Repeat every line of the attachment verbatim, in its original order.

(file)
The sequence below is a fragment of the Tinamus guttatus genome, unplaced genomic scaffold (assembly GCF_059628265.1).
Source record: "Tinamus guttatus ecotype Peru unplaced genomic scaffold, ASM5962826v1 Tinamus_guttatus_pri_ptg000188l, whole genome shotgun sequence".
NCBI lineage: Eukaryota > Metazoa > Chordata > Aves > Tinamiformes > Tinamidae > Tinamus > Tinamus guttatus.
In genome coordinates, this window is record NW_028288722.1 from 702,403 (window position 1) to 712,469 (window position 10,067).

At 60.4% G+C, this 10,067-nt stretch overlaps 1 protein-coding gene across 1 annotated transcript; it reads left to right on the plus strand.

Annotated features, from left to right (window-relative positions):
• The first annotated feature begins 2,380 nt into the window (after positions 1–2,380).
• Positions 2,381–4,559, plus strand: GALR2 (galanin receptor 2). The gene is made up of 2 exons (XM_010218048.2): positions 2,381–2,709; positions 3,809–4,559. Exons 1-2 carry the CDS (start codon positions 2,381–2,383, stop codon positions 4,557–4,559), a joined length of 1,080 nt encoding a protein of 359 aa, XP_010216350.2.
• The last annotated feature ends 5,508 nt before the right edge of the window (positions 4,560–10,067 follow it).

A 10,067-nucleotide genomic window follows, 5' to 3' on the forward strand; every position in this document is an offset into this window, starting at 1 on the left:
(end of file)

The sequence below is a fragment of the Tinamus guttatus genome, unplaced genomic scaffold (assembly GCF_059628265.1).
Source record: "Tinamus guttatus ecotype Peru unplaced genomic scaffold, ASM5962826v1 Tinamus_guttatus_pri_ptg000188l, whole genome shotgun sequence".
NCBI lineage: Eukaryota > Metazoa > Chordata > Aves > Tinamiformes > Tinamidae > Tinamus > Tinamus guttatus.
In genome coordinates, this window is record NW_028288722.1 from 702,403 (window position 1) to 712,469 (window position 10,067).

At 60.4% G+C, this 10,067-nt stretch overlaps 1 protein-coding gene across 1 annotated transcript; it reads left to right on the plus strand.

Annotated features, from left to right (window-relative positions):
• The first annotated feature begins 2,380 nt into the window (after positions 1–2,380).
• Positions 2,381–4,559, plus strand: GALR2 (galanin receptor 2). The gene is made up of 2 exons (XM_010218048.2): positions 2,381–2,709; positions 3,809–4,559. Exons 1-2 carry the CDS (start codon positions 2,381–2,383, stop codon positions 4,557–4,559), a joined length of 1,080 nt encoding a protein of 359 aa, XP_010216350.2.
• The last annotated feature ends 5,508 nt before the right edge of the window (positions 4,560–10,067 follow it).

A 10,067-nucleotide genomic window follows, 5' to 3' on the forward strand; every position in this document is an offset into this window, starting at 1 on the left: